Thought You Knew: False Poverty Offends Tastes
Can we take a moment to acknowledge that there are probably better ways to help poor people than pretending to be poor?
It seems like the hungry, the homeless and the barefoot people of the world would benefit a lot more from actual assistance, rather than whatever it is they get when a bunch of liberal arts kids decide to stop showering and sleep under some tarps for a week-long authentic poverty experience.
At the end of the week you get to return to your comfortable life with showers, cell phones and a new sense of self-righteousness.
Choosing to be poor for a week is not only ineffective at solving any real problems, but it’s also kind of insulting.
I understand that the purpose of events like this week’s $2 a day challenge and the TOMS Day Without Shoes, which took place on April 2, is to raise awareness, but, honestly, is there anyone out there who’s unaware of the fact that poor people exist, and everyone in the position to help should do so?
I can’t completely knock the $2 challenge because the participants do raise money during their little experiment with poverty, but I still don’t quite get why they also need to imitate the people they’re raising money for.
The organization’s website says it’s to “engender empathy,” but if you have to play dress-up with your friends in order to truly feel bad for people who are less fortunate than you, you should consider sensitivity training.
Doesn’t a picture of a barefoot child with flies buzzing around his face make you feel bad enough to take action?
Do you really need to attempt to recreate another person’s very real, very tragic suffering in order to empathize with them?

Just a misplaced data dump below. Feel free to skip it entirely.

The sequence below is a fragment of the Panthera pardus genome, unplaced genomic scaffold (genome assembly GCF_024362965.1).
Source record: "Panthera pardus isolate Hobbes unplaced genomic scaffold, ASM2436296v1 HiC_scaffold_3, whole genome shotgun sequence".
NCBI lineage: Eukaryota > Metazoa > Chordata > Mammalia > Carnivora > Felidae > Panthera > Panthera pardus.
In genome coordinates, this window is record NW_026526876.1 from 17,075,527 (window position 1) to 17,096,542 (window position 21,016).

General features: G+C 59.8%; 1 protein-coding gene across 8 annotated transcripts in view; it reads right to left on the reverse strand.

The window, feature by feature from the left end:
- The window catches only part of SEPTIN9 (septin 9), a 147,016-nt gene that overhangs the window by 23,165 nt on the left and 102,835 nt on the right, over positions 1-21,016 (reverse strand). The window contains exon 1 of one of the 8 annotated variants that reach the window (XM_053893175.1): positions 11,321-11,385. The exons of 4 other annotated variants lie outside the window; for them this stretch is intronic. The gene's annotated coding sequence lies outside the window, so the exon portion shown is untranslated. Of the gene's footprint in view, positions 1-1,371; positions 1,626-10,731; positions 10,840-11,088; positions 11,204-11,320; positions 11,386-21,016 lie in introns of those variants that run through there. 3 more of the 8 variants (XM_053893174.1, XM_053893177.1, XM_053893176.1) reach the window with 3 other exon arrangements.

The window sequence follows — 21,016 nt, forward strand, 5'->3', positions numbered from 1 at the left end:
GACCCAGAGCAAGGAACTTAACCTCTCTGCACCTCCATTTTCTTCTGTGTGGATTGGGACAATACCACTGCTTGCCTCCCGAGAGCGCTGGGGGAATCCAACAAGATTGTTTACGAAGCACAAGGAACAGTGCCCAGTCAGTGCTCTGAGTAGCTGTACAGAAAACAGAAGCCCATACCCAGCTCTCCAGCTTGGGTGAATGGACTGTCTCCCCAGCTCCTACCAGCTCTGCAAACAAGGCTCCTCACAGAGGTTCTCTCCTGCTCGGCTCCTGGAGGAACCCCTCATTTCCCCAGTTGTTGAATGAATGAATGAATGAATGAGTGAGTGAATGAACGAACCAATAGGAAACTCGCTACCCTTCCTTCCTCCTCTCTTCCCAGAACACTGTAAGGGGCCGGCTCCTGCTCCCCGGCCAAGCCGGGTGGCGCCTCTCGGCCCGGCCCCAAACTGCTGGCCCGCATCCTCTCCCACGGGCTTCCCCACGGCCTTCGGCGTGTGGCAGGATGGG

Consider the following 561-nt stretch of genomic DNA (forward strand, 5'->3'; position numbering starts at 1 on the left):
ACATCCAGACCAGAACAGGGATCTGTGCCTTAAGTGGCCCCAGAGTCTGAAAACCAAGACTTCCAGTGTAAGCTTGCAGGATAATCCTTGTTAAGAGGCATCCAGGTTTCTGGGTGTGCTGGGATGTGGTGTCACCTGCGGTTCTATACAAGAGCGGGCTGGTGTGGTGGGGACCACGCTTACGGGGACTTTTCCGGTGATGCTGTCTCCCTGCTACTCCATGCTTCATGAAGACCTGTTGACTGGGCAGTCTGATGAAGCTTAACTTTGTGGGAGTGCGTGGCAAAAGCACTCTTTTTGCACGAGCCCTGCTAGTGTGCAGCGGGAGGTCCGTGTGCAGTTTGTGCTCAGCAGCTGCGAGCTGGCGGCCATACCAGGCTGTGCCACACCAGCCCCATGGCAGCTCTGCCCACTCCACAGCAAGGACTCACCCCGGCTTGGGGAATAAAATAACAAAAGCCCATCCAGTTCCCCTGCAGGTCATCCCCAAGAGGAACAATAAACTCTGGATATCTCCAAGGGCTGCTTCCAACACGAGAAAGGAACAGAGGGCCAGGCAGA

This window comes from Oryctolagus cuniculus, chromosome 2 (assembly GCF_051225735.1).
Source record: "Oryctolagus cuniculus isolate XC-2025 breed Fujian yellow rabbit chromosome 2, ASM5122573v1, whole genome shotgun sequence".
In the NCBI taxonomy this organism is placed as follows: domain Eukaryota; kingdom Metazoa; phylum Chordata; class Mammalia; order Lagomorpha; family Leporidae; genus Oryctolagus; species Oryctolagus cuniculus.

Personally, I came to college so I wouldn’t have to live in a box, not so I could make believe that I do.If you want to help, do something that’s actually helpful.
There’s no need for sweeping, attention-seeking gestures designed to “raise awareness.”
“Raising awareness” is a lazy cop-out for people who’d prefer to talk about generating change, instead of doing anything useful.
Who really benefits when privileged college students elect to spend one week of the year challenging themselves to live off of $2 a day, just to see what it’s like?
Certainly not the billions of people who are forced to live like that for 52 weeks a year.
Stop advertising how charitable you’re being and just help people because you feel like it’s the right thing to do.
Donate your money to organizations that assist those in need (these organizations will accept your donations, even if you didn’t subsist off of rice and superiority for a week).
Better yet, donate your time. There are a ton of groups on campus that actually do things, like go on builds or put together care packages for the needy.
Or you could just, you know, walk around barefoot for a few hours, once it stops raining, if it’s not too cold.
But, make sure you pack some over-priced, trendy canvas slip-ons in your bag because you might not be allowed inside the dining hall.